Quite often on this site we talk about the healthcare employment landscape from the perspective of patient care and nursing shortage statistics. There are a lot of things that current and prospective nurses can do on their own to increase job satisfaction. Timely tips for avoiding burnout can be a lifesaver, but we also wanted to approach the topic of healthcare employment from the perspective of healthcare recruiters. We figured if we went out and got this perspective, it would invariably help illuminate the larger goals of the healthcare system for nurses who are looking to advance their careers.
After all, there is widespread recognition that the broader goal is to deliver high quality care services to patients and fair compensation to nurses and healthcare professionals. Even within the parameters of finite resources, there is an optimal allocation of resources and equities to deliver a high quality of care today’s patient and a sustainable system to ensure basic healthcare competencies for tomorrow’s patient. All that being said, here are three issues we identified by getting the following perspectives from healthcare recruiters.
Schedule Flexibility and Easy Commutes for Nurses and Families
Healthcare providers have to market their medical practice to nurses and doctors who provide care services, as well as the patients who receive this care. More than ever, today’s patient is looking for convenience and easy scheduling as much as anything, especially when it comes to basic health and family medicine services. This has led to new nursing positions at urgent care and retail health clinics. At the same time, hospitals and specialty care providers are merging into huge healthcare networks with increasing opportunities for nurses to work at multiple locations and/or transfer positions for added schedule flexibility and easier work commutes.
We talked with Greg Meadows, CEO at Rocky Mountain Urgent Care and Family Medicine. With six different urgent care centers in Denver and Boulder metro areas, Meadows discussed how expanding the business with new locations has helped reinforced the company’s healthcare mission. “We place a strong emphasis on local convenience and scheduling flexibility for patients and families. People can walk-in to our urgent care clinic or make an appointment with our family medicine practice. We also try to provide convenience and flexibility for our incredible staff, but one of the things you learn is that not all nurses and doctors are looking for the same thing. Some of our employees stick to one location. Other employees enjoy the ability to pick up extra shifts at our various clinic locations.”
Filling Positions with Mandated Training, Certifications, and Competencies
Time and time again, we talk to nurse managers who describe how they have the perfect person for the job, but they fail to meet certain training and certification requirements established by the medical community—or that particular health provider. Often, people have reached a place in their personal lives where they are unable or unwilling to go back to school or into a training certification program with a significant time commitment. Other times, the health provider simply can’t wait to fill the position. This is one caution about leaving nursing school too soon.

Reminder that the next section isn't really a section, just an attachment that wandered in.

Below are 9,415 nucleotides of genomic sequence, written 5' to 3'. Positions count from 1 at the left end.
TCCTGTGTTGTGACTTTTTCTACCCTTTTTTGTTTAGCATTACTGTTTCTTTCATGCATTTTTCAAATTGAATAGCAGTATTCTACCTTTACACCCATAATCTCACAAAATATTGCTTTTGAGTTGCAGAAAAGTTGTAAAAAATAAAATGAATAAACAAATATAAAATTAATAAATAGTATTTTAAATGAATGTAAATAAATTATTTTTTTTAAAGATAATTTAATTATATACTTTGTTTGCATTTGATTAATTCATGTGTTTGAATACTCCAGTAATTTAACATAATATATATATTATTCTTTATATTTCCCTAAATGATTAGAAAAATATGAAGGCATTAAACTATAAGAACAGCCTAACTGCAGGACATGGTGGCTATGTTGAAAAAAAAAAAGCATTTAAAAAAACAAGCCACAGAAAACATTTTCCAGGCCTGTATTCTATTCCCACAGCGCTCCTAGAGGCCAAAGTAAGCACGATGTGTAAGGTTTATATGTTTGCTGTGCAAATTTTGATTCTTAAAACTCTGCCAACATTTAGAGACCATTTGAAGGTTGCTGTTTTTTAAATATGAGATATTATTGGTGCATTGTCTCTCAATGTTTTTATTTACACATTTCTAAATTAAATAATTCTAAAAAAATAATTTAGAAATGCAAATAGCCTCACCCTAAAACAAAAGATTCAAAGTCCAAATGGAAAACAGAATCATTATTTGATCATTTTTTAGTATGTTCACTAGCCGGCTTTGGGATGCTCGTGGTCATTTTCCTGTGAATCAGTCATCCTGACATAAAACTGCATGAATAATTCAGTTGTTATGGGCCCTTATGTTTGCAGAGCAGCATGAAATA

Nurses with advanced degrees aren’t just in greater demand. More demands are placed upon them. This is a direct consequence and filter-down effect of the growing shortage in doctors as well as nurses. This is something we learned at our time with the Nurse Journal: “Both nurse practitioners and physician assistants hold advanced degrees and provide direct patient care under the auspices of a physician. [Both] have gained a greater level of independence as a growing number of states have relaxed requirements related to physician collaboration and oversight.”
Recruitment vs. Incentivization Creates a Tricky Balance
The nursing shortage means that healthcare providers have to make considerable investments in staff recruitment efforts. For a healthcare network of even modest size, this can mean millions of dollars each year just getting potential hires to apply to nursing positions. That’s millions of dollars that doesn’t go into the pocketbooks of nurses and is one part of the systemic cost inflation the healthcare industry has been struggling with for decades.
It can be helpful to think of nursing jobs as the “product,” and then read up on the difference between product marketing and product management. In discussing the creative marketing work her firm has done for healthcare clients in the Hudson Valley area, Eve Ashworth of Ashworth Creative says, “We have these types of conversations with healthcare clients all the time. Balancing outreach and marketing with employee compensation and perks is often critical for the most effective recruitment strategies.”
Getting Inside the Head of Healthcare Recruiters
We hope these insights and interviews have provided some help to nurses in conducting a more successful job search and, ultimately, greater job satisfaction.